Introduction

The Afterlives of Fascist-Colonial Architecture
Notes for a research program (2014-2018-2022)
Alessandro Petti

The afterlives of fascist-colonial architecture is a multimedia and collective research program that studies and proposes the reuse of colonial, fascist and modernist architectures for aims different from what they were designed for. It takes the form of exhibitions, pedagogical programs, and texts.

The research program emerged from the necessity to challenge fascist, colonial and modernist mythologies still present today in public discourses, spaces, and institutions.  With the re-emergence of fascist ideologies in Europe, it becomes urgent to ask: what kind of heritage is this fascist-colonial heritage? How do the material traces of colonial and fascist architecture today acquire different meanings in the context of migration from the ex-colonies? How has the right to re-use it? Should this heritage be demolished or re-oriented towards other aims, including reparations from colonization?

Once primarily located outside of Europe, the struggle of decolonization has today another front within its borders and peripheries. What the media continue to call the “refugee crisis” is, in reality, the incapacity of Europe to come to terms with five hundred years of colonialism. It is not possible to understand today’s displacement of people, its flows of migration, or contemporary fascism, without a thorough knowledge of Europe’s colonial heritage.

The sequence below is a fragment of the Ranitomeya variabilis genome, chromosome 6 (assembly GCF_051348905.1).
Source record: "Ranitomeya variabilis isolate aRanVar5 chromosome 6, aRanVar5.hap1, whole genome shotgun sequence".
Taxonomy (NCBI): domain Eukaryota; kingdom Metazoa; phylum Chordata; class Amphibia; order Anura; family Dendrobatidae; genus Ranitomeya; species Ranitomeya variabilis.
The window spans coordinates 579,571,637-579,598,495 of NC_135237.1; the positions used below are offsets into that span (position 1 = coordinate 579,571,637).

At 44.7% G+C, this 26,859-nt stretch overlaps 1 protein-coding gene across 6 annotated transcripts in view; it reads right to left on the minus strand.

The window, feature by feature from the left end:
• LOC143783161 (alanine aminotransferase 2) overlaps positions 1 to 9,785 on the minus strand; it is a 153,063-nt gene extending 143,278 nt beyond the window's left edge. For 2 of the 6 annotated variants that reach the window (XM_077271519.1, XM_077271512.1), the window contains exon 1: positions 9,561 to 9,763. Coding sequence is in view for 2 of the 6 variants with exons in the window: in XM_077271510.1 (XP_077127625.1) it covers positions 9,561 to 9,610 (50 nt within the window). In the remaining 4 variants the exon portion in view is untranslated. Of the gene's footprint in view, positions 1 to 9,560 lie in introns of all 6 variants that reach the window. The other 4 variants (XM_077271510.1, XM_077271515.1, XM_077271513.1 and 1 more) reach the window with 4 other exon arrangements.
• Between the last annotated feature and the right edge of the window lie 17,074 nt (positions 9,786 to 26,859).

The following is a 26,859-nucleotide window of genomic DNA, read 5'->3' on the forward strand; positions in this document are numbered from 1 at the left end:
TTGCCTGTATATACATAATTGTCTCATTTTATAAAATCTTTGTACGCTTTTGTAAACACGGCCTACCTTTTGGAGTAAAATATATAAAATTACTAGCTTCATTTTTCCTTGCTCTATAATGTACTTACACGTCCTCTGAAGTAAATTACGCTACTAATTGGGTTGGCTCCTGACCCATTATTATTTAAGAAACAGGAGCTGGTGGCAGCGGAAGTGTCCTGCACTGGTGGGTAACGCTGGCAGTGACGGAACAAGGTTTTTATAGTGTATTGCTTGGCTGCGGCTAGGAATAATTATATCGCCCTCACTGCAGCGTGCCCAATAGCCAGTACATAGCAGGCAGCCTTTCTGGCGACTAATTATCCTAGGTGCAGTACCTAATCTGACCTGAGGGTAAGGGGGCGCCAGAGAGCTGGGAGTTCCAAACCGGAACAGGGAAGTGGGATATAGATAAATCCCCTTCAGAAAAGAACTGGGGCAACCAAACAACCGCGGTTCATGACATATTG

This research aims to challenge the classically material and aesthetic framework for understanding colonial architecture, proposing to treat architectural space as the product of social, political, and economical transformation, and thus a privileged site its analysis; and expand upon and re-conceptualize colonial experience by investigating the continuities and discontinuities between past and contemporary forms of colonial space.

The project emerged after several years of work in Palestine (2002-2016) where Decolonization means essentially the practice of opposing Israel’s regime of occupation, colonization, and segregation. Moving back to Europe, via Palestine, I started to understand the “Italian southern question” more clearly as a case of internal colonization. Needless to say, this connection is not new—in writing the Question of Palestine, Edward Said was influenced by the Gramscian conceptual categories of subalternity and hegemony developed in relation to “the Italian southern question.”

The first chapter materialized in 2014 on the occasion of the Venice Architectural Biennal, by focusing on agricultural colonies built by the fascist regime in the early 1930s on the coast of Libya, and the complementary displacement and deportation of two-thirds of the Libyan population to refugee camps to the east. The modernist architecture of Italian fascist-colonialism could only exist on a tabula rasa created by such treatments of a local population, who were perceived either as a threat and anti-modern or in need of civilization. This chapter resulted in an installation that turned a confessional inside out, shifting it from being a religious-psychological apparatus for personal redemption into a political tool that calls for the exposure of the neo-colonial relations that still tie Europe and Africa in thousands of webs. (Italian Ghosts, 2014)